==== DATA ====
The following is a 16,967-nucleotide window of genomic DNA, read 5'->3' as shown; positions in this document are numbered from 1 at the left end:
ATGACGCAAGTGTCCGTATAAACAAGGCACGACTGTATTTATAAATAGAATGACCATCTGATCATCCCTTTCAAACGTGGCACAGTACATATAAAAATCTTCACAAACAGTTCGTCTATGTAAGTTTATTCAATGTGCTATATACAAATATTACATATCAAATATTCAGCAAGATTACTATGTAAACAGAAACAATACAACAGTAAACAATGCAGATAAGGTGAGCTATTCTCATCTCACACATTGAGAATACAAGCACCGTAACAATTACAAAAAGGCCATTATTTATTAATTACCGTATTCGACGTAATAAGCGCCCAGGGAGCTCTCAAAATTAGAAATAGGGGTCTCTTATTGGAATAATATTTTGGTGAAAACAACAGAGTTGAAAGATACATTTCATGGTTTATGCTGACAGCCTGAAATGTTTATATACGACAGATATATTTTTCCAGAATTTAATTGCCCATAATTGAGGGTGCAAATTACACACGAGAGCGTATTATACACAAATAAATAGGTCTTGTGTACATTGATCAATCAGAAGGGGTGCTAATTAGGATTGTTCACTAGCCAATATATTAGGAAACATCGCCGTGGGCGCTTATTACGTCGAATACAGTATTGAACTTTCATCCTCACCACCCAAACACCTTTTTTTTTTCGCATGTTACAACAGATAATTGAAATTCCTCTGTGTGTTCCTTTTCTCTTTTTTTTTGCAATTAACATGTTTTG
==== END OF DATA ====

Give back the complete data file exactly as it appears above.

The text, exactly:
The following is a 16,967-nucleotide window of genomic DNA, read 5'->3' as shown; positions in this document are numbered from 1 at the left end:
ATGACGCAAGTGTCCGTATAAACAAGGCACGACTGTATTTATAAATAGAATGACCATCTGATCATCCCTTTCAAACGTGGCACAGTACATATAAAAATCTTCACAAACAGTTCGTCTATGTAAGTTTATTCAATGTGCTATATACAAATATTACATATCAAATATTCAGCAAGATTACTATGTAAACAGAAACAATACAACAGTAAACAATGCAGATAAGGTGAGCTATTCTCATCTCACACATTGAGAATACAAGCACCGTAACAATTACAAAAAGGCCATTATTTATTAATTACCGTATTCGACGTAATAAGCGCCCAGGGAGCTCTCAAAATTAGAAATAGGGGTCTCTTATTGGAATAATATTTTGGTGAAAACAACAGAGTTGAAAGATACATTTCATGGTTTATGCTGACAGCCTGAAATGTTTATATACGACAGATATATTTTTCCAGAATTTAATTGCCCATAATTGAGGGTGCAAATTACACACGAGAGCGTATTATACACAAATAAATAGGTCTTGTGTACATTGATCAATCAGAAGGGGTGCTAATTAGGATTGTTCACTAGCCAATATATTAGGAAACATCGCCGTGGGCGCTTATTACGTCGAATACAGTATTGAACTTTCATCCTCACCACCCAAACACCTTTTTTTTTTCGCATGTTACAACAGATAATTGAAATTCCTCTGTGTGTTCCTTTTCTCTTTTTTTTTGCAATTAACATGTTTTG